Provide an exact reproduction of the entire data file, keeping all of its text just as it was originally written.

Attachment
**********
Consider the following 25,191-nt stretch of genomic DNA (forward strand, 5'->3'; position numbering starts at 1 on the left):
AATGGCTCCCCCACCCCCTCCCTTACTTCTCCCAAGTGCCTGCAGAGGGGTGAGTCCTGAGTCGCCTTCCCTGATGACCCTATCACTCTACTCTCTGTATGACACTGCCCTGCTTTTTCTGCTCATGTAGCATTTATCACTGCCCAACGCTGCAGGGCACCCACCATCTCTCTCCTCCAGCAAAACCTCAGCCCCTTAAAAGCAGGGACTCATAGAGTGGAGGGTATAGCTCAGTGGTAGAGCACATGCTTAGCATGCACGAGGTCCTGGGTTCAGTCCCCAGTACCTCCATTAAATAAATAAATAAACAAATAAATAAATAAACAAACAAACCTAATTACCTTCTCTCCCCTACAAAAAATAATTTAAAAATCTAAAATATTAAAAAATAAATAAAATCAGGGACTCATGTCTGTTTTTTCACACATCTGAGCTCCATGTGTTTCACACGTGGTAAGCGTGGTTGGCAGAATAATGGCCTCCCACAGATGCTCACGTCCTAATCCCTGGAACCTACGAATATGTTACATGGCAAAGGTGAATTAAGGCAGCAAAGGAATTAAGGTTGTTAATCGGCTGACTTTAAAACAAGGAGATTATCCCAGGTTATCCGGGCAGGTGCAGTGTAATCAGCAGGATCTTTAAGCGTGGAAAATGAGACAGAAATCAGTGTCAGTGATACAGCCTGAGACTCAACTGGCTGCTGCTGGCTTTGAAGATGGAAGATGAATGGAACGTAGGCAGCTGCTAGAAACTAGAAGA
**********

Consider the following 25,191-nt stretch of genomic DNA (forward strand, 5'->3'; position numbering starts at 1 on the left):
AATGGCTCCCCCACCCCCTCCCTTACTTCTCCCAAGTGCCTGCAGAGGGGTGAGTCCTGAGTCGCCTTCCCTGATGACCCTATCACTCTACTCTCTGTATGACACTGCCCTGCTTTTTCTGCTCATGTAGCATTTATCACTGCCCAACGCTGCAGGGCACCCACCATCTCTCTCCTCCAGCAAAACCTCAGCCCCTTAAAAGCAGGGACTCATAGAGTGGAGGGTATAGCTCAGTGGTAGAGCACATGCTTAGCATGCACGAGGTCCTGGGTTCAGTCCCCAGTACCTCCATTAAATAAATAAATAAACAAATAAATAAATAAACAAACAAACCTAATTACCTTCTCTCCCCTACAAAAAATAATTTAAAAATCTAAAATATTAAAAAATAAATAAAATCAGGGACTCATGTCTGTTTTTTCACACATCTGAGCTCCATGTGTTTCACACGTGGTAAGCGTGGTTGGCAGAATAATGGCCTCCCACAGATGCTCACGTCCTAATCCCTGGAACCTACGAATATGTTACATGGCAAAGGTGAATTAAGGCAGCAAAGGAATTAAGGTTGTTAATCGGCTGACTTTAAAACAAGGAGATTATCCCAGGTTATCCGGGCAGGTGCAGTGTAATCAGCAGGATCTTTAAGCGTGGAAAATGAGACAGAAATCAGTGTCAGTGATACAGCCTGAGACTCAACTGGCTGCTGCTGGCTTTGAAGATGGAAGATGAATGGAACGTAGGCAGCTGCTAGAAACTAGAAGA